A Forthcoming commodities exchange has been suspended following a letter from the Ministry of Commerce stating it is not allowed to operate.
Myanmar firm MICEx had aimed to bring a commodities exchange online in the next few months, but is now left waiting while it discusses the situation with government authorities. While company officials admit they are not ready to launch, they say they had been making progress preparing the groundwork.
“We will not launch our trading operation until we have received regulatory approval,” said MICEx business consultant Ashok Kawalsot.
Before the letter from the Ministry of Commerce, MICEx had received some government approval for its exchange. The firm showed The Myanmar Times a copy of a permit from the Ministry of National Planning and Economic Development from April 2013 allowing it to run businesses including “to manage, run and operate such international standard commodity exchange centres in Myanmar, either solely or jointly with foreign and local counterparts”.
While MICEx was some way from beginning operations on the exchange, company officials claim to have held discussions with other government bodies including the Ministry of Finance, which oversees the Securities and Exchange Commission of Myanmar, on providing oversight for the online marketplace.
Last month, the firm received a letter, dated March 31, from the Ministry of Commerce Department of Trade Promotion, claiming that following a launch event at the Myanmar Convention Centre in Yangon, MICEx did not have legal permission from authorities to launch a commodities exchange in beans and gold. It had initially planned to begin with trading these two commodities.
The letter was signed by director general U Toe Aung Myint, and forbids the firm with operating the commodities exchange business, as well as spreading information and collecting fees for it.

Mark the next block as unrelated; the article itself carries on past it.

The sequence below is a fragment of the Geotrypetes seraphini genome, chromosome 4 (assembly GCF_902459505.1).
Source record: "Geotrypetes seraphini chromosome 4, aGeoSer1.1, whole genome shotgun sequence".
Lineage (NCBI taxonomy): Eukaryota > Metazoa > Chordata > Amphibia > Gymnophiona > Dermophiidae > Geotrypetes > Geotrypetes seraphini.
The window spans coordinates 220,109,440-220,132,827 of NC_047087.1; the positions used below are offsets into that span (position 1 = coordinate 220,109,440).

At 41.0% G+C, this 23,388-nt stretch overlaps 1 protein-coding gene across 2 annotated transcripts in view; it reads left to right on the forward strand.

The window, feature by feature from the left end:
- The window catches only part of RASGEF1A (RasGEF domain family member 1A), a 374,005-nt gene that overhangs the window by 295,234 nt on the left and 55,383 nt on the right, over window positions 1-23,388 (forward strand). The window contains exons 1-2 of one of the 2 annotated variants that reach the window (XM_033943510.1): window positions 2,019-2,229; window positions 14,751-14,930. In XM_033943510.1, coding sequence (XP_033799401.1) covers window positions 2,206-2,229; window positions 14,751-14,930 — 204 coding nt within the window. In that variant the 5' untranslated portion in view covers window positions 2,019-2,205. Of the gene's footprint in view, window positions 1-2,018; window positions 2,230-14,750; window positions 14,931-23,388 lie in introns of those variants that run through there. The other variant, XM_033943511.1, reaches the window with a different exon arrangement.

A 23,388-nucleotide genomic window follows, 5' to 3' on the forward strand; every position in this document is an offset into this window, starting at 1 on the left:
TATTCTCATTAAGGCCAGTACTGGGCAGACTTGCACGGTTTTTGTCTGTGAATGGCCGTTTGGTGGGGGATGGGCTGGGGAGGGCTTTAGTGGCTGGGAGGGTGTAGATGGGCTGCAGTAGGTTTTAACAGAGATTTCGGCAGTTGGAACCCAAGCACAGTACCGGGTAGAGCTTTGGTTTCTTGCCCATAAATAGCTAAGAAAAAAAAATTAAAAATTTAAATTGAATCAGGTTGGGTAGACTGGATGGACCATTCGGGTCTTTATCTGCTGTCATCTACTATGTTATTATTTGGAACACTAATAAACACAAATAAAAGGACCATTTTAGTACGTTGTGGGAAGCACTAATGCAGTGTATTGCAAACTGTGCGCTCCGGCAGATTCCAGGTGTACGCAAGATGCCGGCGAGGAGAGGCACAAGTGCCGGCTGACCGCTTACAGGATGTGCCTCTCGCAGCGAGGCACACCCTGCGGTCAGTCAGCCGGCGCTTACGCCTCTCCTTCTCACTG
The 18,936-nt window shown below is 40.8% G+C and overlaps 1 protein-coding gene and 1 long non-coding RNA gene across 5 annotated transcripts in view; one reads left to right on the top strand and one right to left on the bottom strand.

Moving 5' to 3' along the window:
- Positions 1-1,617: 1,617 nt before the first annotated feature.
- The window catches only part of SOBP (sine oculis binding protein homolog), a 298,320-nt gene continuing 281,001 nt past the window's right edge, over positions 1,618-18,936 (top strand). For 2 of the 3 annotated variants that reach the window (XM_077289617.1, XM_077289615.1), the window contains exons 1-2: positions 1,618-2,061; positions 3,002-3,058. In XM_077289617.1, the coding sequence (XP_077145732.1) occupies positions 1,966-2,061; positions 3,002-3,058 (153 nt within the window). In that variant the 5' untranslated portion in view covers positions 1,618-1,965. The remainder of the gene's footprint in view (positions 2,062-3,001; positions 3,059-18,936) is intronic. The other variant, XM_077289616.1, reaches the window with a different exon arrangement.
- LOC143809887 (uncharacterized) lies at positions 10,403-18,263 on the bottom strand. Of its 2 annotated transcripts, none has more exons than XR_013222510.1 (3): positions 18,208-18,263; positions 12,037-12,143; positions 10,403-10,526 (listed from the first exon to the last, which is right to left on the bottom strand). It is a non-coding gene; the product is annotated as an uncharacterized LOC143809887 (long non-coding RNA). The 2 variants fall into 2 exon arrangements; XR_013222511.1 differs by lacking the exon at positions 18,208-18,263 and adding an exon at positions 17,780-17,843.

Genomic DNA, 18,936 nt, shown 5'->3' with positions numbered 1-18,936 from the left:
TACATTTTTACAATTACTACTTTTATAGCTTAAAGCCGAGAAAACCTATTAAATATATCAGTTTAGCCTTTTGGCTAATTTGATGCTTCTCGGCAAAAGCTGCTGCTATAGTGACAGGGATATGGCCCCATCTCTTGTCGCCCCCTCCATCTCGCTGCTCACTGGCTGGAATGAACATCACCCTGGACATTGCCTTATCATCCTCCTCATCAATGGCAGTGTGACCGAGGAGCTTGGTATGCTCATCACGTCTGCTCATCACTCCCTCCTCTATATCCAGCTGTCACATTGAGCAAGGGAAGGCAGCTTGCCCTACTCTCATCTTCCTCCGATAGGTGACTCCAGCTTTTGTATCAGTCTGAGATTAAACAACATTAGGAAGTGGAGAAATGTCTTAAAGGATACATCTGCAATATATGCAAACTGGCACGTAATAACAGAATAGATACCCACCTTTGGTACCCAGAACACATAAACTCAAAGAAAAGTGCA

Company officials told The Myanmar Times they were surprised by receiving the letter and are looking at ways to discuss the suspension with the Ministry of Commerce. Members of the ministry’s Department of Trade Promotion could not be reached for further comment yesterday.
MICEx is chaired by U Sein Win Hlaing, who is also president of the Myanmar Paddy Producers Association.
The Myanmar Pulses, Beans and Sesame Seeds Merchants Association (MPBSA) has also objected to the plans for an exchange.
Association secretary general U Min Ko Oo said there must be proper rules and regulations in place to support an exchange and ensure it is fair to the public, farmers and the country.
“A commodity exchange would cover the whole country, like the stock exchange,” he said. “While founding the [Yangon Stock Exchange], it is being done against a strong backdrop of support, including cooperation from Japan.”
U Min Ko Oo said he supports the Commerce Ministry as it stops MICEx’s work toward launching the exchange.
MICEx is now focusing on launching two other businesses, according to MICEx project manager Kedar Sirohi.
First up will be an attempt to disseminate price information of commodities to farms through SMS messages. Mr Sirohi said this service will allow farmers to find the true value of their crops and demand actual market prices from merchants and middlemen.
Another business will be warehouse receipt financing, which allows crops to be used as collateral for short-term loans. Farmers would deposit their crops at the warehouse instead of selling them immediately upon harvest. MICEx previously inked a memorandum of understanding with a Myanmar-based division of India’s Sohan Lal Commodity Management (SLCM) to provide the service.
The MoU was terminated by SLCM on April 7 after disclosure of the letter from the Ministry of Commerce, though the two firms have not ruled out working together in the future once the ministry’s concerns are met.
“At SLCM we follow the world’s best corporate and legal practices; we decided to terminate the MOU referring to the same,” wrote corporate communications general manager Vaishali Sharma in an email.
Since the MoU was terminated, MICEx has been looking for other partners for warehouse receipt financing, talking to India-based warehouse companies, local banks and the Myanmar Paddy Producers Association. It is also preparing to move forward on the SMS messaging component of its business.
Educating stakeholders such as farmers about the company’s mission has proved a challenge for the company. The online exchange is on hiatus until the Ministry of Commerce’s concerns are addressed, and MICEx is focusing on spreading knowledge of the firm. It recently revealed a new logo with the tagline, “Where trust begins”.
“We need confidence first,” exchange chair U Sein Win Hlaing told The Myanmar Times in a previous interview. “Operation later.”
Source: Myanmar Times